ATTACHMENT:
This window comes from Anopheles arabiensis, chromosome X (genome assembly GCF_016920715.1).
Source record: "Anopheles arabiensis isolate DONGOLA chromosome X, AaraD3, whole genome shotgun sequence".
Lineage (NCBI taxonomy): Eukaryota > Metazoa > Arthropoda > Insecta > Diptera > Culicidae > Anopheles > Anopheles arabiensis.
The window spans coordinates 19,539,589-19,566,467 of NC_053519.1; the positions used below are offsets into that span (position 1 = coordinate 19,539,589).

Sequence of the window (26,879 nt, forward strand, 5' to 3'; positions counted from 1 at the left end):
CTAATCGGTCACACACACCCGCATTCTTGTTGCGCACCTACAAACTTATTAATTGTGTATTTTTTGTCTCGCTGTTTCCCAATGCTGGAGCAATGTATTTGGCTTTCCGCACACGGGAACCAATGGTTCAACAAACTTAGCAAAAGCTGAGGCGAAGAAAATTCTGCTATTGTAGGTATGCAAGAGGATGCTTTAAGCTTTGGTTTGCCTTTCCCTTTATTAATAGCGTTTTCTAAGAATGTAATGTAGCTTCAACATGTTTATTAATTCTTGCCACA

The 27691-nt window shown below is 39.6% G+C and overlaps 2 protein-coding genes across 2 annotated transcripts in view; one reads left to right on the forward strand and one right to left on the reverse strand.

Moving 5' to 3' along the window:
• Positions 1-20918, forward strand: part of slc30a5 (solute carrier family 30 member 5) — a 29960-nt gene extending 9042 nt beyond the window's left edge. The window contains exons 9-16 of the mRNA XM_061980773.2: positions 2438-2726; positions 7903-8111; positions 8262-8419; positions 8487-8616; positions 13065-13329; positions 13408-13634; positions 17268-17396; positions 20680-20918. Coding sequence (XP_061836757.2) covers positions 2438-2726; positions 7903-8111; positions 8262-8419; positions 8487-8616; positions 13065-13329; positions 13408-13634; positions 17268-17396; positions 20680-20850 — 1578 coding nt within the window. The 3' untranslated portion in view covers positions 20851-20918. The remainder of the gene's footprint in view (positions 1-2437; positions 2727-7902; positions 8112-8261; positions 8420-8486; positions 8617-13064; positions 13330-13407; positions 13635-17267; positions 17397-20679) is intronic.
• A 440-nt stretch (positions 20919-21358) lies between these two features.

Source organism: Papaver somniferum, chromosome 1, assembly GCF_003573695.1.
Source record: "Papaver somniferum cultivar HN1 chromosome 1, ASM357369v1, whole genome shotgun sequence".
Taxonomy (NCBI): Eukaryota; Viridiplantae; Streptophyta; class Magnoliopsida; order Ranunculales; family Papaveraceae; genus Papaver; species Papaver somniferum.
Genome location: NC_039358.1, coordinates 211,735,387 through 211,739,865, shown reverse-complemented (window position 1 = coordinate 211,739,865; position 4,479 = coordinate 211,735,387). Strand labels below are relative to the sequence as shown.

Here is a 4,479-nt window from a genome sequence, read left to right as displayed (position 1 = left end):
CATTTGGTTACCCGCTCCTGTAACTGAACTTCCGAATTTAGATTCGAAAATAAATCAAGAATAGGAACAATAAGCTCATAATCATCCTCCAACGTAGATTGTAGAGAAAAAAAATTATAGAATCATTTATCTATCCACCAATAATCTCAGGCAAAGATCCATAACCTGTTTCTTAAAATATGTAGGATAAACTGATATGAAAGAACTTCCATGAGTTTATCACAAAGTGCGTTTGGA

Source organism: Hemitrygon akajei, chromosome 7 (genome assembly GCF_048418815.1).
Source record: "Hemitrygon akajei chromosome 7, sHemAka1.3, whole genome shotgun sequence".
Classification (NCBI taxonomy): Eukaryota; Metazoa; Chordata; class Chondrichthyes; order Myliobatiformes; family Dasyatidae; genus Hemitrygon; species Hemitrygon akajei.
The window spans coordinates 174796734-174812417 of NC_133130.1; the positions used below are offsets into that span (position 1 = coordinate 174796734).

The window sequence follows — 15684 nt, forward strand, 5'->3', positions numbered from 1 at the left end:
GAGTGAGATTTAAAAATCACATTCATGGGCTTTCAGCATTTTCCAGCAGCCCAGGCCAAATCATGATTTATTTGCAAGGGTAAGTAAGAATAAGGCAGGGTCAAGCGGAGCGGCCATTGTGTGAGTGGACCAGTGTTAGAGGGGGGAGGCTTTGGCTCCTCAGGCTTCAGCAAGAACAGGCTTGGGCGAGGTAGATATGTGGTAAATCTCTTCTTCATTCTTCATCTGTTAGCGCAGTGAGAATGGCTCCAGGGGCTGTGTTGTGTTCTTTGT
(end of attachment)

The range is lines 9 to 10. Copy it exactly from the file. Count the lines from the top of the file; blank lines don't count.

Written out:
• Positions 1-20918, forward strand: part of slc30a5 (solute carrier family 30 member 5) — a 29960-nt gene extending 9042 nt beyond the window's left edge. The window contains exons 9-16 of the mRNA XM_061980773.2: positions 2438-2726; positions 7903-8111; positions 8262-8419; positions 8487-8616; positions 13065-13329; positions 13408-13634; positions 17268-17396; positions 20680-20918. Coding sequence (XP_061836757.2) covers positions 2438-2726; positions 7903-8111; positions 8262-8419; positions 8487-8616; positions 13065-13329; positions 13408-13634; positions 17268-17396; positions 20680-20850 — 1578 coding nt within the window. The 3' untranslated portion in view covers positions 20851-20918. The remainder of the gene's footprint in view (positions 1-2437; positions 2727-7902; positions 8112-8261; positions 8420-8486; positions 8617-13064; positions 13330-13407; positions 13635-17267; positions 17397-20679) is intronic.
• A 440-nt stretch (positions 20919-21358) lies between these two features.